October 3, 2020

Beads and Stones Artistic Wire Wrapper Jewelry

 I made these wire wrapped pendants several years ago when I was writing as the beadwork expert for About.com.  They use pre-made frames made by Beadalon called Wrappers. At the time, they were sent to me as part of goody bag of products for me to review.   

I have always really liked the idea and they are super easy to use. 


They may be discontinuing the Artistic Wire Wrappers frames, since I haven't seen them as widely available or in as many shapes as they were previously.  You can still find them on Amazon, EBay and Fire Mountain Gems though.


But, even if they are being discontinued, it is not that difficult to adapt this style to any shape frame you may find.  Beads can be kept in place by adding a coil to the frame like these pearl and crystal mosaic earrings or by using a file to make your own little notch (a technique I'm going to try!)


But back to using the wrappers - which is definitely the easiest technique.

I sorted through my  stash of polished stones to find a pleasing combination of stone shape and frame shape.  In addition to wrapping an undrilled stone, I have used the wrapper frames to attach beads on the outside of the frame and to add wire with beads across the frame.


 I used 10 inches of 26g gold colored wire for this project, and I think it worked perfectly. I am sure this will also work with 22g and 24g wire too. For caging a stone, thicker wire may overshadow the center stone.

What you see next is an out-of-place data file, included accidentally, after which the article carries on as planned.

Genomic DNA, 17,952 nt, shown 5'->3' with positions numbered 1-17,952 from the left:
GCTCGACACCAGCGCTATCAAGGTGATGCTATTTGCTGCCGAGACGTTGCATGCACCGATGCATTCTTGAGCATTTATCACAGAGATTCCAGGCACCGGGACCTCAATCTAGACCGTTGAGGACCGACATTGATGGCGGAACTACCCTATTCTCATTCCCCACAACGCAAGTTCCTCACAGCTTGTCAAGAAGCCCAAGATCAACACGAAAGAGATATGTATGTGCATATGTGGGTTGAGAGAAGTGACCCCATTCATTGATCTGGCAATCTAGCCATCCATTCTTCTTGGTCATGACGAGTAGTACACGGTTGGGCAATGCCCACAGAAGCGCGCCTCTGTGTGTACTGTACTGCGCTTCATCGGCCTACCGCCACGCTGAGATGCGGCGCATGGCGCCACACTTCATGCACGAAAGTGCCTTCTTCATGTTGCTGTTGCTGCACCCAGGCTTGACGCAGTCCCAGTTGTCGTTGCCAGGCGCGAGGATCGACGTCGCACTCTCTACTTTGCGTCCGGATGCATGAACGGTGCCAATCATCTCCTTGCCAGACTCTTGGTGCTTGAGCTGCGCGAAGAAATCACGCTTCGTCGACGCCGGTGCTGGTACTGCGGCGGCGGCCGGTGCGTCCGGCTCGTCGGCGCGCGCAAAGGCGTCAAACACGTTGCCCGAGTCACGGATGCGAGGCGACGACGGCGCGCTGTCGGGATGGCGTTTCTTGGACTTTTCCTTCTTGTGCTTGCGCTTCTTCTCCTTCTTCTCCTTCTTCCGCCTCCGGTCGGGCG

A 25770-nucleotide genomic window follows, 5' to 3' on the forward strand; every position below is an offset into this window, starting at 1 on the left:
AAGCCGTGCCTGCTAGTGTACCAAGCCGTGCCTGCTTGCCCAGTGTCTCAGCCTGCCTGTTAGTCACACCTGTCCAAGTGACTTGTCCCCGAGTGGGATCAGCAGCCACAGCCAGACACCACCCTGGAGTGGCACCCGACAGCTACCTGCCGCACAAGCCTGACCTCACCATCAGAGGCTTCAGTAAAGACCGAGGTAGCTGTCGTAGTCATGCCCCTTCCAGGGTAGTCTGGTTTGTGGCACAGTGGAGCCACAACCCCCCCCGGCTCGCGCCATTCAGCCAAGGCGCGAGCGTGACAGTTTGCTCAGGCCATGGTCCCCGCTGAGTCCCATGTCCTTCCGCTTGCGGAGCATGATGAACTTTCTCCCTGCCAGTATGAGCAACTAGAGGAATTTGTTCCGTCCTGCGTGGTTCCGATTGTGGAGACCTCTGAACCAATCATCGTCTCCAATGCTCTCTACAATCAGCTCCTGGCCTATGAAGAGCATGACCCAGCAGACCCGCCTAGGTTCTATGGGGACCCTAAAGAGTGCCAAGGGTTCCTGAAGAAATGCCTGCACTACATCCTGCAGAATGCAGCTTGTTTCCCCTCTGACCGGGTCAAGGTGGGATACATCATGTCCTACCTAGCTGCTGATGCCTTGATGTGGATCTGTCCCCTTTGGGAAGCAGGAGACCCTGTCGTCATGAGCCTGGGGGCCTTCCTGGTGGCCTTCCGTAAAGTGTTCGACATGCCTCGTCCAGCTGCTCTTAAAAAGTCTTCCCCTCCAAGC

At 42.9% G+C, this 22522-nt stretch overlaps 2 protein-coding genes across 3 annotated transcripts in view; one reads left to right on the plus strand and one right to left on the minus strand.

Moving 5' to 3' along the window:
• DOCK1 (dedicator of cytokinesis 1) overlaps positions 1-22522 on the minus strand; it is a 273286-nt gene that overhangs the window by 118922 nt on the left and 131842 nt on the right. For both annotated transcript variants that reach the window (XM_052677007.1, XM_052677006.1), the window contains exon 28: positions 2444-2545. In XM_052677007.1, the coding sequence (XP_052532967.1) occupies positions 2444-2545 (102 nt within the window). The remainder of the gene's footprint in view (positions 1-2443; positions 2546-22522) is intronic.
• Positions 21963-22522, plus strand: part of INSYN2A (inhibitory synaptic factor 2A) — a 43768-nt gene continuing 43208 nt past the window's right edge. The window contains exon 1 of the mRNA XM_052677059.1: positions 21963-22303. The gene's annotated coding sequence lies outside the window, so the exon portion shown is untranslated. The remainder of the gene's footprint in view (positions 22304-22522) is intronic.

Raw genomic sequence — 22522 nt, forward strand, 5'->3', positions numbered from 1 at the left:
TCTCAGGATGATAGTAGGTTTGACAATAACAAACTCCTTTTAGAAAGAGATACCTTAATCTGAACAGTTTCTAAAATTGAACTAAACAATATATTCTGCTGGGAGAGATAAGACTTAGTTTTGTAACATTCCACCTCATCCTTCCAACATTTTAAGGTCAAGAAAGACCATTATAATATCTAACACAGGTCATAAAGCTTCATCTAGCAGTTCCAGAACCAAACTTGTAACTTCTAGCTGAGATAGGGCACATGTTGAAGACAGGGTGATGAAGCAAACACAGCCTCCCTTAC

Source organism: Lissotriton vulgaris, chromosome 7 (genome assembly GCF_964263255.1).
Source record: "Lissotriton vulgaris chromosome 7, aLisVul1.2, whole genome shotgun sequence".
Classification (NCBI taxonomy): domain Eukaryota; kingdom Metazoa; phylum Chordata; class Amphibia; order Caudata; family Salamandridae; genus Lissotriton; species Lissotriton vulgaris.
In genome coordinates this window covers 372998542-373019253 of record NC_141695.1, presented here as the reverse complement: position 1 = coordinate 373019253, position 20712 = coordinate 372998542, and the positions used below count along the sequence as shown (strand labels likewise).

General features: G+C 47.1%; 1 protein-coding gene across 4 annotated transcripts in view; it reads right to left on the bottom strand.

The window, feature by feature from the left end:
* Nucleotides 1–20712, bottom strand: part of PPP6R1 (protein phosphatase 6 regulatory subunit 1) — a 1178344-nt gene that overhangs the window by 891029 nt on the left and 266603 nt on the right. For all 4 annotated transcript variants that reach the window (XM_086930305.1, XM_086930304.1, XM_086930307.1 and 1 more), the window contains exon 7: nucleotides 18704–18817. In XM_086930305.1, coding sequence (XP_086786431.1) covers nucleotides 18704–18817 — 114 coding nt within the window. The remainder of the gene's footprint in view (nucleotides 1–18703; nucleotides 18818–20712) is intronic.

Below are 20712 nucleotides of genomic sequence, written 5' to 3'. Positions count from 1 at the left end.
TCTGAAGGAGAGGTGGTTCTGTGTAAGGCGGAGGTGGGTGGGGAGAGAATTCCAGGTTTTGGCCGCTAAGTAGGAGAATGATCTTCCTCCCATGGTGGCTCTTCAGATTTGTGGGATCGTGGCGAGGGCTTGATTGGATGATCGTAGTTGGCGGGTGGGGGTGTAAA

From a tools perspective, you need wire flush cutters and chain nose pliers.  Attach the wire by wrapping it around one of the grooves on the edge of the frame.


Wrap the wire across the frame. There is no need to do a complete wrap around each groove, just place the wire in a groove and continue around the frame to another groove on the other side.


I started wrapping so I would have support for the stone. Then I slide in the stone, positioned it and continued wrapping.


After wrapping through all of the grooves, you can wrap the wire around one of the grooves to secure the tail. This is the same method that I used to start the wire wrap. 

I have to admit, wrapping the wire around the frame is somewhat addicting. It was so easy and fun to see how it was coming out, that I didn't even stop to take pictures along the way. Next thing I knew - it was done and I just had to secure and snip the tail end off.  That's the caging method of wrapping.


I also did more of a mosaic wire wrap style.  I tried laying out beads to make sure they would fit first.


And then used 26g wire to wrap the beads to the edges. The wire is coming from the back, I add a bead and continue the wrap around the front over the frame.


Continue adding more beads in the same way.


My plan was to only add beads to the edges, but when I was done with that, it seemed a little sparse. I decided to fill in the gaps.

To fill in, I just pulled the wire on a diagonal across the frame instead of around the edges.


And then a few more beads looped around the crystal at the bottom.


It still felt a little bare to me, so I decided to use another small piece of wire to wrap some beads under and even in the hanging loop.  Somehow, this takes your attention away from the pre-made component and makes it look more like a handcrafted pendant.  The bead covering the hole is loose, so it is easy to make room for the jump ring.


This last project with the wire wrapper component was the easiest. I used separate pieces of wire to neatly add some interesting rows of lapis and pearl beads. So easy - but one of my favorite pendants!


I hope you can still find wire wrapper components - or are inspired to make your own by adding coils or notches to shapes you find.

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